Exploring the role of survivin in neuroendocrine neoplasms
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Ahmad Hanif1, Sunyoung Lee1, Medhavi Gupta1, Ankush Chander2, Eric D. Kannisto3, Achamaporn Punnanitinont4, Robert Fenstermaker5, Michael Ciesielski5, Kristopher Attwood3, Jingxin Qiu2, Sai Yendamuri4 and Renuka Iyer1
1 Department of Medicine, Roswell Park Comprehensive Cancer Center, Buffalo, NY 14263, USA
2 Department of Pathology, Roswell Park Comprehensive Cancer Center, Buffalo, NY 14263, USA
3 Department of Biostatistics and Bioinformatics, Roswell Park Comprehensive Cancer Center, Buffalo, NY 14263, USA
4 Department of Thoracic Surgery, Roswell Park Comprehensive Cancer Center, Buffalo, NY 14263, USA
5 Department of Neurosurgery, Roswell Park Comprehensive Cancer Center, Buffalo, NY 14263, USA
|Renuka Iyer,||email:||[email protected]|
Keywords: neuroendocrine tumors; survivin; immunohistochemistry; biomarkers; radiosensitivity
Received: February 06, 2020 Accepted: May 14, 2020 Published: June 09, 2020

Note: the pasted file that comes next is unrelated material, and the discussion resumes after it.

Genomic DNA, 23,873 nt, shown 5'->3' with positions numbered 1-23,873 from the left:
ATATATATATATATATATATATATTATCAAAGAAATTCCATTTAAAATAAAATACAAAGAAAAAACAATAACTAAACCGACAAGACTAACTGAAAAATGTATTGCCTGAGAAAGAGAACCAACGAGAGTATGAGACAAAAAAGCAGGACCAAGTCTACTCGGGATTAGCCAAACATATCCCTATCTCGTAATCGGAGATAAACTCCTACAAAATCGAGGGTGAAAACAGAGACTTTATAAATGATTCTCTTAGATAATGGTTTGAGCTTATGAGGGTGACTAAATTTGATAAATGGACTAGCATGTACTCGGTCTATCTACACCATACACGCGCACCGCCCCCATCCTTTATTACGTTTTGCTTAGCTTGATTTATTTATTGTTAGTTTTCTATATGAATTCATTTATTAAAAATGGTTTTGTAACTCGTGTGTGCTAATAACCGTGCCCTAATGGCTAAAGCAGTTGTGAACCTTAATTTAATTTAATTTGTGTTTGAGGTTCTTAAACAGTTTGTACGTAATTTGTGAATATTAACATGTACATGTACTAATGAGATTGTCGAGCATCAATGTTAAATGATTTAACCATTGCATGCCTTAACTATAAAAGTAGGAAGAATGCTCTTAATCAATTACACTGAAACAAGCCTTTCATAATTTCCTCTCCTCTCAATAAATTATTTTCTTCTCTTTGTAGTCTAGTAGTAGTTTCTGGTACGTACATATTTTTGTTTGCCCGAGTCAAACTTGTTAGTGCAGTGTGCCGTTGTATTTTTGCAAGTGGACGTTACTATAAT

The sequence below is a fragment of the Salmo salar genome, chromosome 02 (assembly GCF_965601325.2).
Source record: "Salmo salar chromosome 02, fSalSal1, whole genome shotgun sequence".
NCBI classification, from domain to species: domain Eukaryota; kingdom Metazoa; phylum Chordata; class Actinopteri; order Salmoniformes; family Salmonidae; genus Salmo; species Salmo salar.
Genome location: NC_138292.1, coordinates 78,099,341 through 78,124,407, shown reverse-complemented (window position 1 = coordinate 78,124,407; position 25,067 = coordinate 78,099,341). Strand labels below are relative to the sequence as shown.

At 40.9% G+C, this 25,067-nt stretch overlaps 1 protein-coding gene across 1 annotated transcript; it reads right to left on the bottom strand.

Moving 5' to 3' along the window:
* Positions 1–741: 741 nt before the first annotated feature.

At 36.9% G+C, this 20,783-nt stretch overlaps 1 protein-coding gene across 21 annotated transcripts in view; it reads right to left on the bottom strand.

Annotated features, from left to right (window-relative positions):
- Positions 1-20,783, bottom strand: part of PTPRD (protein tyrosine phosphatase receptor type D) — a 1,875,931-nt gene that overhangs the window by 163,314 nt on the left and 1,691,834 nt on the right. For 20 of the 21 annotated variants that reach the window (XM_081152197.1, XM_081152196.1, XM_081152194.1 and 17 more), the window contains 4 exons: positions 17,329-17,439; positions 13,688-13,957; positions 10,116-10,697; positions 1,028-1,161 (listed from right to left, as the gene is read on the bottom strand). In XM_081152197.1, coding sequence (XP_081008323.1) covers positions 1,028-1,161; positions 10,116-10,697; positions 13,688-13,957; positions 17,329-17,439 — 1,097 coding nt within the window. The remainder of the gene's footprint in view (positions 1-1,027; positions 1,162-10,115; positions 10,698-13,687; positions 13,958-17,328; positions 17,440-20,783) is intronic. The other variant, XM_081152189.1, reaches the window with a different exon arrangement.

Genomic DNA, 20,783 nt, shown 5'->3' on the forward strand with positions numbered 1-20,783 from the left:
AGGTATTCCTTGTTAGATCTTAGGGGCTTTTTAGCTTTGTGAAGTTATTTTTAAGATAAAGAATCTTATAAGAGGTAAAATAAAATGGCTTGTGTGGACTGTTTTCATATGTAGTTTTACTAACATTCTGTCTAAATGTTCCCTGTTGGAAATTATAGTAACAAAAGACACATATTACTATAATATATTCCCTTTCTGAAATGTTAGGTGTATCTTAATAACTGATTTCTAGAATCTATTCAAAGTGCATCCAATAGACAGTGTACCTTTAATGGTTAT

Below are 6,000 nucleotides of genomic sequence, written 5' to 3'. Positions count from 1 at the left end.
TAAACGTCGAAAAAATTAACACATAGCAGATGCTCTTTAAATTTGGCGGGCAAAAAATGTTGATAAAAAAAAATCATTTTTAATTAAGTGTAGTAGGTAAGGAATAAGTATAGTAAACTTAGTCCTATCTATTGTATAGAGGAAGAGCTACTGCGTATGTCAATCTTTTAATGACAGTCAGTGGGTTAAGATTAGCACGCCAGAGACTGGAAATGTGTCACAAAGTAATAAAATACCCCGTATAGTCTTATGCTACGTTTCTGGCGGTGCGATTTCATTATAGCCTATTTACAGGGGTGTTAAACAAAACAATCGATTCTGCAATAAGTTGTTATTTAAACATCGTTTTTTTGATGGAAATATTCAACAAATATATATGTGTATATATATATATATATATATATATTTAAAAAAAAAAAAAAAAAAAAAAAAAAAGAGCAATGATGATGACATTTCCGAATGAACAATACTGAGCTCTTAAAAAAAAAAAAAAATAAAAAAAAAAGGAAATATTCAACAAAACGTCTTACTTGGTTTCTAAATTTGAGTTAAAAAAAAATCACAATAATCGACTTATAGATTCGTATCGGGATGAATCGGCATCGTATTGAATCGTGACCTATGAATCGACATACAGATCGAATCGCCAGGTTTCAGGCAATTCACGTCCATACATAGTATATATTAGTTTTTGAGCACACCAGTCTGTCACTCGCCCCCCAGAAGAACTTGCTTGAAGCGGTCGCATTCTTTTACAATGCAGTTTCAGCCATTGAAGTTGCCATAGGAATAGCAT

Neuroendocrine tumors (NETs) are a heterogenous group of tumors. While most NETs have excellent prognosis, certain subsets have aggressive biology and have limited treatment options. We explored the role of survivin in NET as a prognostic and potentially therapeutic marker. Tissue microarrays of 132 patients were stained for survivin using immunohistochemistry (IHC) and correlated with outcomes. Using genomic database, we then correlated survivin (BIRC5) mRNA expression with radiosensitivity index (RSI) in 52 samples of NET. Finally, we studied the effect of radiation on survivin expression in human cell lines and the impact of knock-down of BIRC5 on cell proliferation and radiation sensitivity. We found that survivin positivity by IHC correlated with a shorter survival (overall survival 8.5 years vs. 18.3 years, p < 0.001). There was a positive correlation between BIRC5 expression and RSI (r = 0.234, p < 0.0001). Radiation exposure increased BIRC5 gene expression in a human carcinoid cell line. Knockout of BIRC5 using siRNA reduced proliferation of neuroendocrine cells but did not increase radiation sensitivity. We conclude that survivin expression in NET correlates with an inferior survival and survivin expression in human carcinoid cell lines increases after exposure to ionizing radiation.
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